Denne informasjonen er utarbeidet av IG, forretningsnavnet til IG Markets Limited. I tillegg til disclaimeren nedenfor, inneholder ikke denne siden oversikt over kurser, eller tilbud om, eller oppfordring til, en transaksjon i noe finansielt instrument. IG påtar seg intet ansvar for handlinger basert på disse kommentarene og for eventuelle konsekvenser som et resultat av dette. Ingen garanti gis for nøyaktigheten eller fullstendigheten av denne informasjonen. Personer som handler ut i fra denne informasjonen gjør det på egen risiko. Forskning gitt her tar ikke hensyn til spesifikke investeringsmål, finansiell situasjon og behov som angår den enkelte person som mottar dette. Denne informasjonen er ikke utarbeidet i samsvar med regelverket for investeringsanalyser, så derfor er denne informasjonen ansett å være markedsføringsmateriale. Selv om vi ikke er hindret i å handle i forkant av våre anbefalinger, ønsker vi ikke å dra nytte av dem før de blir levert til våre kunder. Se fullstendig disclaimer og kvartalsvis oppsummering.
The Canadian dollar has been faring well of late against the US dollar, gaining in each of the last six trading days, and it even hit a two-week high earlier in today’s session, but like most currencies it has lost ground against the dollar as the day has progressed.
The minutes of the last Fed meeting conveyed quite clearly that members of the FOMC would be looking to reduce the size of the Fed’s monthly bond purchases if incoming data continues to show improvement in the US economy. Overall the data has pointed to a strong November, with buoyant retail sales and payrolls reported in the last seven days. That has led to many rethinking the notion that March is the most likely meeting for an introduction of a taper.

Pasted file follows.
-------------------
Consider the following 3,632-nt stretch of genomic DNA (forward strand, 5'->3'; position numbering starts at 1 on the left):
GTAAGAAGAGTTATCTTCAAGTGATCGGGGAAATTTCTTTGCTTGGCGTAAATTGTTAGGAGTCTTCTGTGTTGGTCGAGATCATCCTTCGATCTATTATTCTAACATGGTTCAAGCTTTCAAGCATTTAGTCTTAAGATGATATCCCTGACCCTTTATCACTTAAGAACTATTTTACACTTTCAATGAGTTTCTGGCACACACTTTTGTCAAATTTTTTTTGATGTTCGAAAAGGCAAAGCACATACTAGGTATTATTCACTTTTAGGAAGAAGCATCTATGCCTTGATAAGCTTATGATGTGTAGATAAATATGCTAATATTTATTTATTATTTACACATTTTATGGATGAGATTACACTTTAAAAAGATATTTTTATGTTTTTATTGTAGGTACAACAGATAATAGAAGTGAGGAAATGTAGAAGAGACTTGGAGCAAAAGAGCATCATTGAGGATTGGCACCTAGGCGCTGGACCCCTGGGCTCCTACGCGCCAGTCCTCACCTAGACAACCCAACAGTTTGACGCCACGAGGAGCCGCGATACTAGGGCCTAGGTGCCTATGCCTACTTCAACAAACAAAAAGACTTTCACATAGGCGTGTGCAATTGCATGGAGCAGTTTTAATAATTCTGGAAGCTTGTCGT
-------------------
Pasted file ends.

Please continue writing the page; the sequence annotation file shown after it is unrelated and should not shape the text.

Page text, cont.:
The December meeting doesn’t look quite so unlikely now, although given the shakiness of October there is a big question over whether the Fed will wait to see if December continues on the same upward curve as November. If December does prove too soon (the meeting begins on Tuesday 17 December), January could be a likely candidate. Because quantitative easing acts to debase a currency, expectations that the Fed will taper sooner than March are bolstering the US dollar.
Stephen Poloz, the Governor of the Bank of Canada, speaks in Montreal tomorrow on ‘Monetary Policy in Risk Management’ with a press conference slated to follow his address.
The Bank of Canada kept its key interest rates unchanged last week. While this was widely expected, the statement issued by the central bank recognised that growth in exports and business investment remains disappointing, areas that the BOC had anticipated taking up the slack in the economy.
This, along with the revelation the central bank sees downside risks to inflation that outweigh the household imbalances that so concerned previous Governor Mark Carney, seemed to erase any chance of Canadian rates being raised in the near future, which pressured the Canadian dollar to a three-year low against USD in the wake of the announcement.
If Mr Poloz goes over these concerns in his speech tomorrow it may be enough to cause a reaction in the Canadian dollar. By mid-afternoon in New York USD/CAD was up 0.47% at 1.0640.